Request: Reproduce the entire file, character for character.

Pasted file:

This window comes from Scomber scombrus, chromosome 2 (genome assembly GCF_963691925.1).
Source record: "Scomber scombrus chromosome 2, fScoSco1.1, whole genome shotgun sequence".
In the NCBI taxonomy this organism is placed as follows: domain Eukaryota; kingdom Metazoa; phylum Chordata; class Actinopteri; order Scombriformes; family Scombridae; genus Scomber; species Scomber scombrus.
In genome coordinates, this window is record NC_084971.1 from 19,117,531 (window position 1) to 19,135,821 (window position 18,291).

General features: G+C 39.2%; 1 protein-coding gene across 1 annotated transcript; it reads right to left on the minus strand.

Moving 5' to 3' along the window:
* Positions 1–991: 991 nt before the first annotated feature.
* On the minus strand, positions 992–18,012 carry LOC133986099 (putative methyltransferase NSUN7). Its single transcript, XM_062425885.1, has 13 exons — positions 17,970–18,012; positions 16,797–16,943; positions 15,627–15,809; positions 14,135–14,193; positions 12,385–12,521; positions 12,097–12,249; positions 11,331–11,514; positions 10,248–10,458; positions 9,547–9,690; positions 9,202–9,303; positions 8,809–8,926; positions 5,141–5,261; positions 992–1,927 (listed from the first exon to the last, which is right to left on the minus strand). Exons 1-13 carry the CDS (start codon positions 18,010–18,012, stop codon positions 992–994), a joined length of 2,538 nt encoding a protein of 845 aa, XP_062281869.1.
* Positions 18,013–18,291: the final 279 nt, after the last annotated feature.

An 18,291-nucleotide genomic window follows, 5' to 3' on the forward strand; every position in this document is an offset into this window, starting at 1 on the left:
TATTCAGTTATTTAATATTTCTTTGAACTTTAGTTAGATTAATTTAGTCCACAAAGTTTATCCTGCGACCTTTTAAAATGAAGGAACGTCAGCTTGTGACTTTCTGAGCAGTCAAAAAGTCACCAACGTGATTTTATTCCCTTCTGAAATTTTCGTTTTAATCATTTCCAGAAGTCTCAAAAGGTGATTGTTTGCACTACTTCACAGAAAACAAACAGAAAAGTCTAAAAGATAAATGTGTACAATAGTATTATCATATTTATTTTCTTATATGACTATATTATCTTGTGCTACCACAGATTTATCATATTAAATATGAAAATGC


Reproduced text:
This window comes from Scomber scombrus, chromosome 2 (genome assembly GCF_963691925.1).
Source record: "Scomber scombrus chromosome 2, fScoSco1.1, whole genome shotgun sequence".
In the NCBI taxonomy this organism is placed as follows: domain Eukaryota; kingdom Metazoa; phylum Chordata; class Actinopteri; order Scombriformes; family Scombridae; genus Scomber; species Scomber scombrus.
In genome coordinates, this window is record NC_084971.1 from 19,117,531 (window position 1) to 19,135,821 (window position 18,291).

General features: G+C 39.2%; 1 protein-coding gene across 1 annotated transcript; it reads right to left on the minus strand.

Moving 5' to 3' along the window:
* Positions 1–991: 991 nt before the first annotated feature.
* On the minus strand, positions 992–18,012 carry LOC133986099 (putative methyltransferase NSUN7). Its single transcript, XM_062425885.1, has 13 exons — positions 17,970–18,012; positions 16,797–16,943; positions 15,627–15,809; positions 14,135–14,193; positions 12,385–12,521; positions 12,097–12,249; positions 11,331–11,514; positions 10,248–10,458; positions 9,547–9,690; positions 9,202–9,303; positions 8,809–8,926; positions 5,141–5,261; positions 992–1,927 (listed from the first exon to the last, which is right to left on the minus strand). Exons 1-13 carry the CDS (start codon positions 18,010–18,012, stop codon positions 992–994), a joined length of 2,538 nt encoding a protein of 845 aa, XP_062281869.1.
* Positions 18,013–18,291: the final 279 nt, after the last annotated feature.

An 18,291-nucleotide genomic window follows, 5' to 3' on the forward strand; every position in this document is an offset into this window, starting at 1 on the left:
TATTCAGTTATTTAATATTTCTTTGAACTTTAGTTAGATTAATTTAGTCCACAAAGTTTATCCTGCGACCTTTTAAAATGAAGGAACGTCAGCTTGTGACTTTCTGAGCAGTCAAAAAGTCACCAACGTGATTTTATTCCCTTCTGAAATTTTCGTTTTAATCATTTCCAGAAGTCTCAAAAGGTGATTGTTTGCACTACTTCACAGAAAACAAACAGAAAAGTCTAAAAGATAAATGTGTACAATAGTATTATCATATTTATTTTCTTATATGACTATATTATCTTGTGCTACCACAGATTTATCATATTAAATATGAAAATGC